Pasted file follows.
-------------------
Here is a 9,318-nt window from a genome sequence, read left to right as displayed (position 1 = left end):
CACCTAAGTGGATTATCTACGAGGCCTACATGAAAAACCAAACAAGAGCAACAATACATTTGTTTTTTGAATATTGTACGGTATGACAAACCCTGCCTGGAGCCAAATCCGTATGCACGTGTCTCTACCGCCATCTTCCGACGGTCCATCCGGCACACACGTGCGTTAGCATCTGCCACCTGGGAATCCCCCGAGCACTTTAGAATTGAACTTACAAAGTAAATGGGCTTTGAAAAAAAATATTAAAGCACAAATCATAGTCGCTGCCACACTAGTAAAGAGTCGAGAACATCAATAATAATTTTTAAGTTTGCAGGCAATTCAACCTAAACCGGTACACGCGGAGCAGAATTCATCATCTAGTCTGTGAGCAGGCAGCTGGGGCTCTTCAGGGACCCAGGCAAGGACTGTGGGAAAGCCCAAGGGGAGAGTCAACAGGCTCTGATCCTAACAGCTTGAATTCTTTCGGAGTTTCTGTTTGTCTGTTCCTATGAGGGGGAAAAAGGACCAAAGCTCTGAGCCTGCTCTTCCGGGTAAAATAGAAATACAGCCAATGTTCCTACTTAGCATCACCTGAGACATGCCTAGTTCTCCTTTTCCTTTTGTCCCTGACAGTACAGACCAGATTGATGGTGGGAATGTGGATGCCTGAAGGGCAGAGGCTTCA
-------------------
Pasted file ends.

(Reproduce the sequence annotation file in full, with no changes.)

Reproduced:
Here is a 9,318-nt window from a genome sequence, read left to right as displayed (position 1 = left end):
CACCTAAGTGGATTATCTACGAGGCCTACATGAAAAACCAAACAAGAGCAACAATACATTTGTTTTTTGAATATTGTACGGTATGACAAACCCTGCCTGGAGCCAAATCCGTATGCACGTGTCTCTACCGCCATCTTCCGACGGTCCATCCGGCACACACGTGCGTTAGCATCTGCCACCTGGGAATCCCCCGAGCACTTTAGAATTGAACTTACAAAGTAAATGGGCTTTGAAAAAAAATATTAAAGCACAAATCATAGTCGCTGCCACACTAGTAAAGAGTCGAGAACATCAATAATAATTTTTAAGTTTGCAGGCAATTCAACCTAAACCGGTACACGCGGAGCAGAATTCATCATCTAGTCTGTGAGCAGGCAGCTGGGGCTCTTCAGGGACCCAGGCAAGGACTGTGGGAAAGCCCAAGGGGAGAGTCAACAGGCTCTGATCCTAACAGCTTGAATTCTTTCGGAGTTTCTGTTTGTCTGTTCCTATGAGGGGGAAAAAGGACCAAAGCTCTGAGCCTGCTCTTCCGGGTAAAATAGAAATACAGCCAATGTTCCTACTTAGCATCACCTGAGACATGCCTAGTTCTCCTTTTCCTTTTGTCCCTGACAGTACAGACCAGATTGATGGTGGGAATGTGGATGCCTGAAGGGCAGAGGCTTCA